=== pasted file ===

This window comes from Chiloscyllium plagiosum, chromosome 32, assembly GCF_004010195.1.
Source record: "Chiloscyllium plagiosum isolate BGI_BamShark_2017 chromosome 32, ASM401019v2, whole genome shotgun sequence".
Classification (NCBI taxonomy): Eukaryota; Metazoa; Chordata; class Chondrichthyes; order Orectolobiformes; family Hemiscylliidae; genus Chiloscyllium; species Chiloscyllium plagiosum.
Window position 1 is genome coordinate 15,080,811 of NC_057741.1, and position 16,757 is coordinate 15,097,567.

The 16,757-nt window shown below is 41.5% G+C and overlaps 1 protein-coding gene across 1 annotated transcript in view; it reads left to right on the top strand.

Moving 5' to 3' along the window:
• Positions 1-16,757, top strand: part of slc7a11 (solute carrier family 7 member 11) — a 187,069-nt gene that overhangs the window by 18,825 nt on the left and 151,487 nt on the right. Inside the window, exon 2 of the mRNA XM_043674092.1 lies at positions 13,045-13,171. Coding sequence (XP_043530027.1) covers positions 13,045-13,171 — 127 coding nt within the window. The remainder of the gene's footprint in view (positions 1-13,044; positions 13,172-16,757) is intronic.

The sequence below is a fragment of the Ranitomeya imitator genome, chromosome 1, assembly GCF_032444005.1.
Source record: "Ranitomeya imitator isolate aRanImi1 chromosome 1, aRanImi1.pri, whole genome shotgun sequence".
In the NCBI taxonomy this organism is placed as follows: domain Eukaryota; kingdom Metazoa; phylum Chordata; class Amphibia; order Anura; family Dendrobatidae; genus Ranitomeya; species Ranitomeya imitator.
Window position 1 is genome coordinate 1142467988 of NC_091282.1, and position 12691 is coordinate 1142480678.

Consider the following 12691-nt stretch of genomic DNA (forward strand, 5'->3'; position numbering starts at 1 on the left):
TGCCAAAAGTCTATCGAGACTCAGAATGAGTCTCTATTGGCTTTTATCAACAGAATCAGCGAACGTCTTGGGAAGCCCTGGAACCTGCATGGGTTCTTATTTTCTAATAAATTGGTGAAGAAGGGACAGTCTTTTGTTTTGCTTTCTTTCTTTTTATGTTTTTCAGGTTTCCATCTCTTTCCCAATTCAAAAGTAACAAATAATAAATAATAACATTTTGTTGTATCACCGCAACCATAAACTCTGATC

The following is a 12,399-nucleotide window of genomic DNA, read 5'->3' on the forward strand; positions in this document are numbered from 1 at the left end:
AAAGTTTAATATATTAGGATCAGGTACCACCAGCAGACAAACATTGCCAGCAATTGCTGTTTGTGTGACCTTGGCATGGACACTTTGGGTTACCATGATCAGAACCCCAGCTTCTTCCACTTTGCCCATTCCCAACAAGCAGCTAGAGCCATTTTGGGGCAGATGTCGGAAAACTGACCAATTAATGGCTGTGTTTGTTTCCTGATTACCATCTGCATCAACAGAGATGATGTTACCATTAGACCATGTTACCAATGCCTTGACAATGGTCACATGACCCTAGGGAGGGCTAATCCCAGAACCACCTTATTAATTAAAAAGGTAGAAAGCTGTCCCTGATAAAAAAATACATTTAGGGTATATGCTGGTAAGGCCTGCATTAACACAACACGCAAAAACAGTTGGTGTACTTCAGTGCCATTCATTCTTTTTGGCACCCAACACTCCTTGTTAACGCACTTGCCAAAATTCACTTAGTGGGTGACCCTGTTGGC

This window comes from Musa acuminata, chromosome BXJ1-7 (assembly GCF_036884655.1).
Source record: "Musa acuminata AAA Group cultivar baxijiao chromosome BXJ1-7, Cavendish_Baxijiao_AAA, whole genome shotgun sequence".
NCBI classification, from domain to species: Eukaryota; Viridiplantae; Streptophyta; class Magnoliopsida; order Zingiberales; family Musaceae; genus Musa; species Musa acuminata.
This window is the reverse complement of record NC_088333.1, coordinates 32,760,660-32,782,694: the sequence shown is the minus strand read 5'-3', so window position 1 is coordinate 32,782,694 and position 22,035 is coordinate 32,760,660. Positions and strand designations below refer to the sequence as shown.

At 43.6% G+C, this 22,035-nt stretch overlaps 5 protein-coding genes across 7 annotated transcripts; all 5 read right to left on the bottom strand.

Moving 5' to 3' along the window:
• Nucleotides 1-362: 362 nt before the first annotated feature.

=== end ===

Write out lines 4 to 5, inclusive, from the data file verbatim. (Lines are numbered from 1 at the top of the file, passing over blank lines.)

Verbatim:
Window position 1 is genome coordinate 15,080,811 of NC_057741.1, and position 16,757 is coordinate 15,097,567.

The 16,757-nt window shown below is 41.5% G+C and overlaps 1 protein-coding gene across 1 annotated transcript in view; it reads left to right on the top strand.